The early chapters spent far too much time on very minor issues on music that didn't help one iota in learning different genres of music. When Professor started covering Pythagoras and his geometric theorem on a note I thought I'd run off the road out of boredom.
Give an overview in the beginning of what you intend to cover; tackle each major genre of music and don't worry about presenting a historical chronological story of how a note started to the 16 or so different pieces of a Mass. This reader wanted to learn about each genre of music, i.e. how to identify them and appreciate them. I didn't want to understand the history of how music started at a doctorate level.
Most of it.
I'd scrap it and start over.
"A treat for ears and heart"
Yes, although this is quite a loaded question. When talking about music the ability to listen to the actual pieces being discussed is infinitely better than reading about what the notes sound like.
Hearing Guillaume de Machaut's "Quant en moy" from the 14th century - it captivated me almost instantly and Greenberg's wonderful way of explaining it made me realise there is so much to music from previous ages I have little or no knowledge about.
Not really applicable as this is no fictional "book". However, Professor Greenberg is the key to the whole course. His enthusiasm for the subject is embedded in every lecture and without him it would simply not work. Perfect mix between detail, humor and lecturing.
I might want to but at 48 lectures it is simply too long! Also, pauses are highly recommended to reflect on the various topics.
Even though 48 lectures might sound daunting at first, I would recommend this course to anyone interested in learning more about (concert) music. What makes this course work is not just the way it is structured - leading through the history of music from ancient times to the early 20th century - but most of all the enthusiastic lecturer, Robert Greenberg.
I found it a joy to listed to him and am now actively seeking out composers such as Josquin des Prez or Guillaume de Machaut. Before this course I had never heard of either of them. But also well known pieces become much more "understandable" (Beethoven's 5th, Hayden's symphonies, even Schoenberg!).
Greenberg follows the simple (sounding) principle that music is a mirror of its time; he uses this guideline to explain music throughout the ages.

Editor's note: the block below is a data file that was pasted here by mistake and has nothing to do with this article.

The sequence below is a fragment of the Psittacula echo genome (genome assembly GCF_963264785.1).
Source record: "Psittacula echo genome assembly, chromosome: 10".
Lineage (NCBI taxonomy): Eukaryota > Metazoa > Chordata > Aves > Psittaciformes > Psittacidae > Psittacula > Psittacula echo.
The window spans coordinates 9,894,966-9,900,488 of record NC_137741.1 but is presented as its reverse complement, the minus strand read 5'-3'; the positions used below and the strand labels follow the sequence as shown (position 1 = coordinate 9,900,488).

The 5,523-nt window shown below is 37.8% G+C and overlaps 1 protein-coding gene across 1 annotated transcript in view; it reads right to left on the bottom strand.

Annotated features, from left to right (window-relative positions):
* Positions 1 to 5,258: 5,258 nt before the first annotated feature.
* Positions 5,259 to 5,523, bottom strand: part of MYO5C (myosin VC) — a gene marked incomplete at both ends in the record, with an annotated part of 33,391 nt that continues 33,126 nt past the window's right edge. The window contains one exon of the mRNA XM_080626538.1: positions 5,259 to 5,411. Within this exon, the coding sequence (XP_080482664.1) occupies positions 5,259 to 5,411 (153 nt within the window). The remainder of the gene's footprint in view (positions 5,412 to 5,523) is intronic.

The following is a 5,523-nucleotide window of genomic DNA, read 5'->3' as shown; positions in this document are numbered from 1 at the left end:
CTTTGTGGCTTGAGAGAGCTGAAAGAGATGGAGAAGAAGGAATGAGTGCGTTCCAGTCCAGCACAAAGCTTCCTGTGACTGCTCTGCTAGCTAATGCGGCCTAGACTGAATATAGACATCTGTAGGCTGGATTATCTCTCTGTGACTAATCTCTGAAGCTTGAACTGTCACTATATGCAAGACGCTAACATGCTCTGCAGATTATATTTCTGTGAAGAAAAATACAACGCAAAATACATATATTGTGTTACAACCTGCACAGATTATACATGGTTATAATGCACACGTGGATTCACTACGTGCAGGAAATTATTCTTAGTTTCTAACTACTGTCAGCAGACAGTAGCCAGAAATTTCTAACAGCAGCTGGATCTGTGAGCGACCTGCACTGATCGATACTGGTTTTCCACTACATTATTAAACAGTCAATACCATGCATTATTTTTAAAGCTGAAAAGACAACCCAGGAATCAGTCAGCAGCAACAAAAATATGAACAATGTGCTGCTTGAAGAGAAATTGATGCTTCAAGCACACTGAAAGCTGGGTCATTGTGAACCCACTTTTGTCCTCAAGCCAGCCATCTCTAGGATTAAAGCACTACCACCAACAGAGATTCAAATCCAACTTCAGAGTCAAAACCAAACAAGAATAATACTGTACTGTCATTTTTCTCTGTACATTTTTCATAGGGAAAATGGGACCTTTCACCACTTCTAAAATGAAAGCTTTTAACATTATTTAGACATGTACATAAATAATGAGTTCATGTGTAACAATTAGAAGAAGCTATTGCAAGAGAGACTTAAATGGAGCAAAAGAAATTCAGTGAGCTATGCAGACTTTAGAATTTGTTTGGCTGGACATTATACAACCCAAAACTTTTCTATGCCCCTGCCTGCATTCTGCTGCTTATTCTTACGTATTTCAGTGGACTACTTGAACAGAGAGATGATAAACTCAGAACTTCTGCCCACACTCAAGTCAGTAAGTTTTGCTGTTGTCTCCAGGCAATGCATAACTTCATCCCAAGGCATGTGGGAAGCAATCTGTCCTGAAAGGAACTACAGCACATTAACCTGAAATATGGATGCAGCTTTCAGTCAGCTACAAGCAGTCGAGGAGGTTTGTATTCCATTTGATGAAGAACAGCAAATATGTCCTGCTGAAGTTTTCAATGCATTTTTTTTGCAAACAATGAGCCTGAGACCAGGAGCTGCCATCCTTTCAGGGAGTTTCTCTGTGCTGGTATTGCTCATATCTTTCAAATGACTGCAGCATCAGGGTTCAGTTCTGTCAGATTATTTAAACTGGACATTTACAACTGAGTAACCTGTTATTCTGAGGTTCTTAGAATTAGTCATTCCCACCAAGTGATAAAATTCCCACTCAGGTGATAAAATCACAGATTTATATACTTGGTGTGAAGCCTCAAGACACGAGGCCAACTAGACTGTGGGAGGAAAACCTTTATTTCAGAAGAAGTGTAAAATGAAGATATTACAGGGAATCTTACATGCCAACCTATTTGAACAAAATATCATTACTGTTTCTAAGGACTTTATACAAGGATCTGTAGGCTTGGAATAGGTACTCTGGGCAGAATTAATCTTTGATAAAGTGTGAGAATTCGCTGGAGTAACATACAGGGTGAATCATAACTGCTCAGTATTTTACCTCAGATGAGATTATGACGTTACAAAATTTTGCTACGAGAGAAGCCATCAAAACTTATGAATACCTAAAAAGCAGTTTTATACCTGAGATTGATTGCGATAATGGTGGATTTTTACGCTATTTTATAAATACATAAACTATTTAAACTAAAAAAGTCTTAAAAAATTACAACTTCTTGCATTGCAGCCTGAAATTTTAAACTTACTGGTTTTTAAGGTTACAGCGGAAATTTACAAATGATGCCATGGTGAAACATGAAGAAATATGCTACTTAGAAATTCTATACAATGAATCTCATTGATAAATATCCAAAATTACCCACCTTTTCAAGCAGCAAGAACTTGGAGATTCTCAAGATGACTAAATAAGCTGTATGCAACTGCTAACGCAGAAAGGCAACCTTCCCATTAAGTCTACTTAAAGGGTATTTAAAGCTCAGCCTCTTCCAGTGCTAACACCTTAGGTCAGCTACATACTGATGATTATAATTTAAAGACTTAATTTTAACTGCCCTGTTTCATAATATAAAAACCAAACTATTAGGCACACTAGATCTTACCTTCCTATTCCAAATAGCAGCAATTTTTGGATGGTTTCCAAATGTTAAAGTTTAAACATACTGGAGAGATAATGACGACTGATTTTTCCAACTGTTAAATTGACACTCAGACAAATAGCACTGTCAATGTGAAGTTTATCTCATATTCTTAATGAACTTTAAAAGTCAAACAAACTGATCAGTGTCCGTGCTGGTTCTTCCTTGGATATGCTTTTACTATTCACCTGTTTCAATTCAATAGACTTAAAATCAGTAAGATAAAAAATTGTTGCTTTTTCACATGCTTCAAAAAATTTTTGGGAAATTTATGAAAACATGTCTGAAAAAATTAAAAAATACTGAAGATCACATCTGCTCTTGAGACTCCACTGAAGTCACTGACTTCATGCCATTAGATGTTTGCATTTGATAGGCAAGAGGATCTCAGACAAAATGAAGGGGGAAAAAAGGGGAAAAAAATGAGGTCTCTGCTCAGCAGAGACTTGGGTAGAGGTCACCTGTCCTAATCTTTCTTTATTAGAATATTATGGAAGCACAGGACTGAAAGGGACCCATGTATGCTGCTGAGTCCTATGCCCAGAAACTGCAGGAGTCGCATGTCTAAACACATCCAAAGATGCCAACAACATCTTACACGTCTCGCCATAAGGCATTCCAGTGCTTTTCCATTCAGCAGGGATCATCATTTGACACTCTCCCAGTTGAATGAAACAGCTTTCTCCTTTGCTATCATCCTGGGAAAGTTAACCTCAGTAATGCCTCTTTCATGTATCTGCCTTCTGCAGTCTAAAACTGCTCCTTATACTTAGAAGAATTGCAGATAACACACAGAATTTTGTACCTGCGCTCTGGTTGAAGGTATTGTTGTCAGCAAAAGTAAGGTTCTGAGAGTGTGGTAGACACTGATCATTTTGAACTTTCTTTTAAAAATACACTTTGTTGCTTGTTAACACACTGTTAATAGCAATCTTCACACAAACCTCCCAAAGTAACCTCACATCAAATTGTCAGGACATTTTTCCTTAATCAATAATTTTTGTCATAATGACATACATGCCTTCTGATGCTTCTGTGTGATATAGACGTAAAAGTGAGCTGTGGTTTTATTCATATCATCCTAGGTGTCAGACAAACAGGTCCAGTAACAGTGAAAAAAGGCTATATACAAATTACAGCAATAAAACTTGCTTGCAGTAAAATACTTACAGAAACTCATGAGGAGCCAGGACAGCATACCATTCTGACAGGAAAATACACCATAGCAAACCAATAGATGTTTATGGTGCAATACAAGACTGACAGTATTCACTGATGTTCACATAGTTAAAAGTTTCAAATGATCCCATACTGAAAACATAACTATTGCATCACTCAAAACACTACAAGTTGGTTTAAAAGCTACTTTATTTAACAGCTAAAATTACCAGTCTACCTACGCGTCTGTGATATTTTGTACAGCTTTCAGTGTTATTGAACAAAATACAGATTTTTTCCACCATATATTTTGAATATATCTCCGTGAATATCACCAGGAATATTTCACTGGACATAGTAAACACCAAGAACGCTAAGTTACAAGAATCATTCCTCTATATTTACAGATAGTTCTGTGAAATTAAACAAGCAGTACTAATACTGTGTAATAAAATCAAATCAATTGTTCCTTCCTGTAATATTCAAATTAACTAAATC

It is not a cheap audiobook but this is where a credit becomes the payment of choice!
"Entertaining and Informative"
I was slightly apprehensive about downloading this course of 48 lectures. Would I be able to complete them all? Would they be too technical for a non-musician? I needn't have worried. Robert Greenberg is a wonderfully entertaining narrator whose enthusiasm for the music he is discussing is infectious and whose humorous asides and witty anecdotes often made me laugh out loud. The course is never boring. It helps one to hear the classics with new ears - for example, I will never be able to hear Berlioz's Symphonie Fantastique again without being reminded of Erectile Dysfunction - as well as introducing the listener - well, this listener, at least - to music that would not exactly be top of the concert hall charts (I'm looking at you, Arnold Schoenberg). All in all, thoroughly enjoyable and very informative. I would recommend it to anyone keen to get a greater understanding of great music.
"Best introduction into music"
Absolutely. I never appreciated any form of concert music (see I've already leant not to call it classical) before. I was aware of nice melodies i had heard in everyday life; in tv commercials, in the movies etc. I knew it existed, but I never understood it. I can now proudly boast to know a little bit, and it made me seek this type of music out, and enjoy it.